Writing Music Off Of A Bass Line in 5 Styles [SONGWRITING – ARRANGEMENT – MUSIC THEORY]]



hey I'm Jake Lizzio and in this video what I want to do is show you how you can write music when the only thing you have to go off of is a bass line one point that I've really tried to get across to my students and songwriters is that it's not necessarily about what you write it's about what you do with what you wrote a lot of bass lines are pretty boring in isolation but if you put the rest of the band around it it really stands out as something else it's it's more than just the sum of its parts so what I'm gonna do is take a very simple bass line and then show you how we can transform that into five different genres of music and we're going to do this using some of the music theory that I've taught on this channel and a few new concepts that I haven't taught before but if you ever get lost or confused just check the description because most of these things I'm mentioning I have done videos on so let's take a look at the bassline that we're gonna use to turn into five different genres it's extremely simple it only uses three notes the notes G and a and on the examples I'll be doing it on the bass for sit out for right now I'll just do it on my guitar but the riff sounds like this a G 1 & 3 & 1 & & & 1 2 & 3 4 & 1 & so it's just a simple riff in 4/4 it takes up two measures and like I said it only uses three notes the notes eg na and when I see okay we're only using three notes I think of all the scales that are out there that use just the three notes eg na e minor uses those three notes a pentatonic minor ie Phrygian a Dorian there's lots of different choices here for us and that's why I like simple bass lines because imagine if I had like you know seven different notes going on in my bass line well that's gonna spell out a whole scale and it's gonna kind of lock me into a key right now with this just only having three notes EG and a I kind of can go anywhere there's a lot of different choices to just use those three notes but without getting too exotic I think the good scale candidates that I'm gonna be thinking of here our E minor that uses an eg an a a pentatonic minor uses those three notes and also a dorian so as I go through this video those are kind of be the three areas that I'm focusing on the most when I am thinking about scales but we don't always have to think about scales so let's get started into actually using this bass line and turning it into a genre and I'm gonna start by using some of the simpler genres the one that require a little less music theory and then we'll add more theory as we go on what I want to do is start off by turning this riff into a metal song or some metal riffs all I have to do is play my riff on my bass guitar and now just add a basic rock drumbeat next I played the exact same bass riff except on a distorted guitar it's done I could also try turning each node into a power cord and then I filled in the gaps in between my power cords with some Balkans you can also try just chugging away underneath power and then maybe bringing it a little bit of that room and lastly we could add a little bit of any pentatonic minor scale to create a variation of our real and hopefully you agree those riffs all sounded good on their own so you could easily mix and match them to turn it into a full song next let's go into the EDM realm and take the same idea and just put it onto a synthesizer instead we'll add a kick drum to every quarter note and a snare to the two and four beat and then a hi-hat on the offbeat I added an extra layer of profession and I always like the energy that a tambourine can add next I added some quick power chords on the synthesizer and then another synth layer this one just playing lots of sixteenth notes on our tonic II so this gives us a nice groove plenty of space to put in a lead-lined I wrote this line using the notes of pentatonic minor on a plucky sounding synth and then added a liberal amount of delay now let's forget about scales altogether and let's just freak out on an e note while pitch bending up and down and now let's harmonize that a minor third above okay now we'll talk about the Blues part of working off of a bass line means giving yourself the opportunity to make some judicious changes to that bass line a lot of blues is done with a swing feel or a shuffle feel and my rhythm is done with straight eighth notes so right now I'm doing one and three and one and and an and-one but if I just add a swing to that or a shuffle it would sound like this one two three four one two three four one two three four one and you can hear that sounds bluesier blues is often shuffled not always but I figured hey you know this is such a small change to our baseline hopefully you'll let me get away with it where it's not the exact bass line we started with it's just the small variation where instead of playing it's with straight eighth notes we play it with a shuffle but everything else will be the same now in my rock slash metal version you can see I started replacing all those notes with power chords but in this case what we can do is replace all those notes with seventh chords so instead of just an emote on the bass I'll have the guitar play an e7 chord for G note I'll play a g7 chord and for a and a seven so just sliding around this movable seventh shape this is something I had in hinted at in my last video on writing with seventh chords I said that if you take dominant seventh chords and to slide them around you can get some really nice bluesy sounds and here's a good example of it so to build the track I just started with my bass line and then I replaced every note with the seventh chord then I programmed an organ to play those same chords [Applause] and then finally I was able to add a lead on top just using the e blue scale [Applause] [Applause] next we're gonna transform this bassline into a funk riff and to do that I'm thinking Dorian Dorian to me has always got like a funky flavor to it and these notes are already in a Dorian so to kind of beef up that Dorian flavor all you have to do is start adding in some actual chords the chords of a Dorian would have an E minor in it and a G major in it and also an a major and if I want to extend those into seventh chords what I get is an E minor seven I get AG major 7 and I get an a dominant seven so I think that chord progression right there sounds kind of nice even all on its own and it should fit up nice and well with my bass line because my bass is playing an e note so I could play an E minor seven over that you know when the blade bass plays a G note I can play a G major 7 and when the bass plays an eight-oh I can play an a7 and all of those chords are diatonic to e Dorian which is the same thing as d major but we don't want to think about that we want to think of a Dorian so keeping those chords in mind here's how I was able to develop that into a full funk section I once again started with the bass and then I found this old-school hip-hop drum loop that filtered out the low end then I introduced a new stair and new kick job then I added my guitar chords and once again a tambourine loop because they're awesome next I added another guitar layer consisting of some percussive Oaxaca strumming max that program that order to play the same chord to my guitar and now we've got a juicy groove section that's right for Leeds I called up my good friend Roger Rupert and had him play me some funky trumpet lines which are mostly derived from the even scale so for this last section I want to introduce a concept that I haven't taught before on this channel and that's the idea of changing chords over a steady consistent static bass note so that's called pedaling over a bass tone and to do this what I want to do is to show you three simple chords we're having a minor a minor C major and E minor so that's what it sounds like all four of them in a row and that sounds nice but we can get a different sound out of them by pedaling them over the note e so every single chord has an e on the bass so for example like here's an E minor with me on the bass here's an entail minor with peace still on the bitts and now here's a C major hopefully you can hear that sounds pretty different and has a different effect than just playing the chords in root position when you have that steady bass note so that concept is what I want to apply to what we've got writing here I'm gonna have the bass just continue to plow ahead it's gonna be doing eega just like before nothing different but these chords are gonna have these long stretches of just an E minor with e on the bass then a long stretch of a minor with you on the bass and a long stretch of C now the reason I picked those chords is because they should match up with the notes in my bass line my bass line is just e G and a well what are the notes of an E minor chord EMG so I got two of those three notes right there what are the notes of an a minor chord a and E well that's two notes of my bass line and C major has an e energy those are two notes in my bass line so I believed that those chords would work pretty well on top of that bass line and I figured as long as we just keep the baseline steady we can soar through different chords and it might sound pretty cool so to get started what I did is once again start with just my bass line and then I added drums again except this time I added a little delay to the snare to add a spacey texture then I added in those synth chords keeping everything paddled over [Applause] and as you can hear this really dark insulting group [Applause] I played around with different voicings on my guitar until I found some that I liked and then added them on top with slow strong [Applause] then I wanted to add some slightly dreamy delayed goofiness but I couldn't find a slide so I ended up using a battery instead but it worked just fine lashley I coated the entire thing and the E minor guitar leads with lots and lots of delay so like I said before it's not about what you write it's about what you do with what you write and a lot of times you might write a little piece or a riff or a chord progression and then the first thought that pops into your mind is well that's lame that's dumb what am I supposed to do with that next and you throw away that and you you know you go on to something else but my point here is hold on to that stuff and try to play with it try to make it work by surrounding it with the right players with the right actors and the right instruments and you know you might be surprised at how many of your bad ideas were actually good ideas that just needed to be seen in the right light so I hope you enjoyed this video and I hope you learned something if you did like this video you can thank my wonderful patreon subscribers for making it possible they've been sponsoring these videos for the last year and I wouldn't've been able to do without them so if you'd like to join them you can there's links below in the description but if you can't do that that's fine just like subscribe comment and that's good enough for me thanks so much for watching and I'll see you next time you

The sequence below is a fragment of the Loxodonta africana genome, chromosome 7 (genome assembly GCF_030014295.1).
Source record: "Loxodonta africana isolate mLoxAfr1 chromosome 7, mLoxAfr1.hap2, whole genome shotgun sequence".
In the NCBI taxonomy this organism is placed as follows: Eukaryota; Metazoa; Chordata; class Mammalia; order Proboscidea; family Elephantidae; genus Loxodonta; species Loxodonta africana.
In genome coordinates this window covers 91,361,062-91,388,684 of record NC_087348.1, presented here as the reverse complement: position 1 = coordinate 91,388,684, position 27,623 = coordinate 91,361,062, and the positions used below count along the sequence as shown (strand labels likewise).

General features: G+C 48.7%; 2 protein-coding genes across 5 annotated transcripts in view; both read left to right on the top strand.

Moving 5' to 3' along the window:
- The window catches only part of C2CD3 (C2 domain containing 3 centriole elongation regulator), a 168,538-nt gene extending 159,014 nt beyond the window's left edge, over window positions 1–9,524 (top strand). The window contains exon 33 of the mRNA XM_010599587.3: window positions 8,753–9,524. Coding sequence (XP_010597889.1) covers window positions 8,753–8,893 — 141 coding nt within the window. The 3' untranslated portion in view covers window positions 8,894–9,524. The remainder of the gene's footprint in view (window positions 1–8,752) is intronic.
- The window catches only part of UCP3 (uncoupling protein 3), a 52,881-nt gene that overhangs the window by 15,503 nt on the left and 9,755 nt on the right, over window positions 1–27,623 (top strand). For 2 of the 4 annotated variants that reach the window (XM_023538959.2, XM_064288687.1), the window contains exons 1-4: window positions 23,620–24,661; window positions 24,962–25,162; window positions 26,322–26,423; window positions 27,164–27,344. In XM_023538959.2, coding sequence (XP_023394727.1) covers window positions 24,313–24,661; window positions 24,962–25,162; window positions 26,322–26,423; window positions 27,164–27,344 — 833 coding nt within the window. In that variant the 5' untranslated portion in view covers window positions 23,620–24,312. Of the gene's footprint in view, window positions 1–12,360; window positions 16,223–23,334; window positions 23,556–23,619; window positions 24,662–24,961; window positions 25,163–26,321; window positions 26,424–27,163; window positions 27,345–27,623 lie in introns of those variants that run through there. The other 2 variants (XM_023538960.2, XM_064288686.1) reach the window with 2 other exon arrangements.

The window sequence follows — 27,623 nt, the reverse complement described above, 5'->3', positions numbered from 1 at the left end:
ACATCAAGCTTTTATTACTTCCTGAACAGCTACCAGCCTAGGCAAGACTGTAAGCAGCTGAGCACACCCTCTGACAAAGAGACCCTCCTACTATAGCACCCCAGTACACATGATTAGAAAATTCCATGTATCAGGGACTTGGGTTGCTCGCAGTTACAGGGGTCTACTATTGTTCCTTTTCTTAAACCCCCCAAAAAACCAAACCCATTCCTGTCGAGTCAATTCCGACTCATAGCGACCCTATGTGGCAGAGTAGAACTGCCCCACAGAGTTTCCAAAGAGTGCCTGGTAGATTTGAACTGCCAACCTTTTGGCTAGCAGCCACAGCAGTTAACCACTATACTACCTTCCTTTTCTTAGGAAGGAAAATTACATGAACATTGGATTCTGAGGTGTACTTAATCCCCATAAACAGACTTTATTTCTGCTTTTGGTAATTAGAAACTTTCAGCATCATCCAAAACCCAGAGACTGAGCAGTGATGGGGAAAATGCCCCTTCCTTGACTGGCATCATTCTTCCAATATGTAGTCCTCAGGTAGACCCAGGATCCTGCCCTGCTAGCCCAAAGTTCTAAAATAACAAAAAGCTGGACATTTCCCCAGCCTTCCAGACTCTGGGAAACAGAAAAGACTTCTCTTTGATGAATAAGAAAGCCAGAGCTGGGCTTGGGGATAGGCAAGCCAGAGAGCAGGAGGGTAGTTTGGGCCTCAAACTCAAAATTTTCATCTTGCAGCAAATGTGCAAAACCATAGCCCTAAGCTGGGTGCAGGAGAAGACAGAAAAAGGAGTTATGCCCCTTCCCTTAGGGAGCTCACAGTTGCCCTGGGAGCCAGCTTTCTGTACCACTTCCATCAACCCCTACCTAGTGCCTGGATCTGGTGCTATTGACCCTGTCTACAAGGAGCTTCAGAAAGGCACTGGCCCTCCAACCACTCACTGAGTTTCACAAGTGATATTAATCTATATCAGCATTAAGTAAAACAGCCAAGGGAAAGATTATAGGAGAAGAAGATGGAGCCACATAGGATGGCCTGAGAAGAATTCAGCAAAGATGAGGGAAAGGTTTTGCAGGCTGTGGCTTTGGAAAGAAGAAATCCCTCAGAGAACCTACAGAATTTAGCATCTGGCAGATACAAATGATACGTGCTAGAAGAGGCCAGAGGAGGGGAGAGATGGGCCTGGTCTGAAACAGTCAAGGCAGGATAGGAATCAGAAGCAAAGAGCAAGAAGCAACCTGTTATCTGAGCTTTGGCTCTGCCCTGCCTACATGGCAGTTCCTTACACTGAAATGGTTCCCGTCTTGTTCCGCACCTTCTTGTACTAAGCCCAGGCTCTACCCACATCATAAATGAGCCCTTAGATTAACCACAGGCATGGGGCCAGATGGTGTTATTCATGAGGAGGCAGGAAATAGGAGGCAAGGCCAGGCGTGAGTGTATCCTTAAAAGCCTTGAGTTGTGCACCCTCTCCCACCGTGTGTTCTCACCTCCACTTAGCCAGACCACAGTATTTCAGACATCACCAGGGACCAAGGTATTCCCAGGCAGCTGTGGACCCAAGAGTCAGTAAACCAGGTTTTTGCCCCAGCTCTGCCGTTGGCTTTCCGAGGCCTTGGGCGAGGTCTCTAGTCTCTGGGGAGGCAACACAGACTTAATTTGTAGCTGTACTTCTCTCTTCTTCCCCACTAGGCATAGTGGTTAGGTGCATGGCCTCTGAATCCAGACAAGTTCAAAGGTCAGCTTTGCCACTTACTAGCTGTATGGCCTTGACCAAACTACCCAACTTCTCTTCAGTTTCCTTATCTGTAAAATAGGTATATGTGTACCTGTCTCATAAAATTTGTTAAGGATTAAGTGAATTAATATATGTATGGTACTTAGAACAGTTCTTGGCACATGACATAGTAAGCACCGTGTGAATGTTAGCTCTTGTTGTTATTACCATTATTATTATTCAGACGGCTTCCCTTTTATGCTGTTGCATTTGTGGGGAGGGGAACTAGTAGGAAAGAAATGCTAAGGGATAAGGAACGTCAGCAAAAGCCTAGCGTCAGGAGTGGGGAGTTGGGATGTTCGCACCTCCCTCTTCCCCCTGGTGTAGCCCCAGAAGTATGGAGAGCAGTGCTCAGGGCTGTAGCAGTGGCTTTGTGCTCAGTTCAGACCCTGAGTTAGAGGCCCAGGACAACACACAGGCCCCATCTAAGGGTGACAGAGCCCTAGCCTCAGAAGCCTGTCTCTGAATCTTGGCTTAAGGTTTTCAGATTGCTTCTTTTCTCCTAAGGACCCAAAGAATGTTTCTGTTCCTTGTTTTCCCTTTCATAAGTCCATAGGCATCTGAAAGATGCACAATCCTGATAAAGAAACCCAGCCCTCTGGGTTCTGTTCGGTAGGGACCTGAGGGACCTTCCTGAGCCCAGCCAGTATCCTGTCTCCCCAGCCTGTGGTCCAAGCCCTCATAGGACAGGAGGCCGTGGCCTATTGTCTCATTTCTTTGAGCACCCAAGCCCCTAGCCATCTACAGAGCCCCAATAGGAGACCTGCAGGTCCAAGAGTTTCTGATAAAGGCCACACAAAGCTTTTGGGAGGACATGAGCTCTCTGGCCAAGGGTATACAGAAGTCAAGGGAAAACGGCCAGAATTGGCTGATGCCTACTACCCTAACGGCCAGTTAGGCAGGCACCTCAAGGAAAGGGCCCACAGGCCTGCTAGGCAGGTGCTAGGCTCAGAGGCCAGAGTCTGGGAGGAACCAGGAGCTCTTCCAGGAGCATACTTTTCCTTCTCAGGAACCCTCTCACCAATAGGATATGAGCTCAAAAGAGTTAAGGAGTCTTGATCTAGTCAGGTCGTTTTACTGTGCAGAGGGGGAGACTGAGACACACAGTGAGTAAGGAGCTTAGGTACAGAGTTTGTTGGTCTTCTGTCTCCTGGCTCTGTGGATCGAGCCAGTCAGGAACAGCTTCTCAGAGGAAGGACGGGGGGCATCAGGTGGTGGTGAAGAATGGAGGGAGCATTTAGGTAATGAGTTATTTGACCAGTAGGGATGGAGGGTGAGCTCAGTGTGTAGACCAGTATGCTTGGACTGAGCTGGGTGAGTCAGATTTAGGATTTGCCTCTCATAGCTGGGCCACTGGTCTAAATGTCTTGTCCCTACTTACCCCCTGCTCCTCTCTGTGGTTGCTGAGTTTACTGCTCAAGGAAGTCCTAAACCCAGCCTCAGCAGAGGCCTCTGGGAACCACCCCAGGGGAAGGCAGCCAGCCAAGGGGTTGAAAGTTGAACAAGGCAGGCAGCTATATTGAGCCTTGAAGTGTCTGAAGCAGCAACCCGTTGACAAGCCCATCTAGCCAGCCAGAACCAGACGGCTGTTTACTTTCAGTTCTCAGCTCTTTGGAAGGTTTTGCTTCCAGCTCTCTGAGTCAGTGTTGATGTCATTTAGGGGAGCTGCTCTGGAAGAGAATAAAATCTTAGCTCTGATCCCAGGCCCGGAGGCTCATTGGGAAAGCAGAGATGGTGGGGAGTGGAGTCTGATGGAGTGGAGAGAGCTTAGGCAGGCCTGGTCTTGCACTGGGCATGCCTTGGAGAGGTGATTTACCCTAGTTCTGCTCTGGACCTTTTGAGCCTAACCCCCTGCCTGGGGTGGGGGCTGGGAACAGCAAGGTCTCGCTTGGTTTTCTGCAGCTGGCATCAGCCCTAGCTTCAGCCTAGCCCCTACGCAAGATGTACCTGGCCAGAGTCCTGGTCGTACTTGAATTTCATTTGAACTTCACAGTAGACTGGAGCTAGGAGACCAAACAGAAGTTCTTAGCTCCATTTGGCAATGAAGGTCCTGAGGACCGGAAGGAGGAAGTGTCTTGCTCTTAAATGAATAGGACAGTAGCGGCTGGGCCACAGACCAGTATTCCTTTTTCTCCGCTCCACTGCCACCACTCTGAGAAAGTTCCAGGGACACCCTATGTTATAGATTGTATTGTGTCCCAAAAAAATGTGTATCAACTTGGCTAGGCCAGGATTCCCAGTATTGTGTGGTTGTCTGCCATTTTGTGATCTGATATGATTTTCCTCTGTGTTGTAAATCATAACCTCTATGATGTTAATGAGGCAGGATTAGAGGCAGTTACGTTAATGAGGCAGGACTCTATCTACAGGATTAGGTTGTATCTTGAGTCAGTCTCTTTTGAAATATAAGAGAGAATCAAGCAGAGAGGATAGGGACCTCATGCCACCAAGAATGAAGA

29 thoughts on “Writing Music Off Of A Bass Line in 5 Styles [SONGWRITING – ARRANGEMENT – MUSIC THEORY]]

  1. Hey Jake, could you do a video on how to incorporate more space or "room to breathe" into your songwriting for guitar?

    I always feel like when I'm writing guitar parts, I get caught up in carrying the melody and rhythm of the song entirely with the guitar. I'm having a hard time viewing my parts in the context of a full band.

  2. My take away?Start anywhere…just start.If you are waiting to be a EXPERT,you'll never accomplish anything! Great video sir.

  3. Music education is strong with this one. I'm always very impressed by your versatility and clarity. However, your counting while playing is still one of my favorite things. 🙂

  4. Nice. You should have done a 6th version. Rock, techno, blues, funk, space rock, and than go full technically complex with Technical Death metal (yes yes metal is not that basic)….
    Just joking! Great lesson.
    Hint you should start listening modern metal…necrophagist, Archspire, Beyond Creation, Obscura, and one of the pionner of modern dissonant metal Gorguts (who actually wrote their innovative album "Obscura" more than 20 years ago and their premise for this album was no tremolo picking and no power chord that used to define metal)

    Seriously you are one of the best teacher out there and your lesson were very useful to me. I wrote a nice prog riff using dim7 chord mixed with chords from diatonic scale (E minor) like you have teached in a previous video.

  5. All your videos are really helpful Jake but I have a question
    Do you have a video explaining modulation? It's quite a tricky subject

  6. 0:45 Don't know why but "Another One Bites the Dust" immediately comes to my mind as soon as I hear these notes.. 😌

  7. Can anyone tell me a good keyboard "placer" (a software that allows you to set up keyboard presses for piano like 2:33) (free is preferable but a reasonable price is one I will not pass up)

  8. That was the whitest, geekiest blues I've ever heard. But you're still the best music teacher on youtube.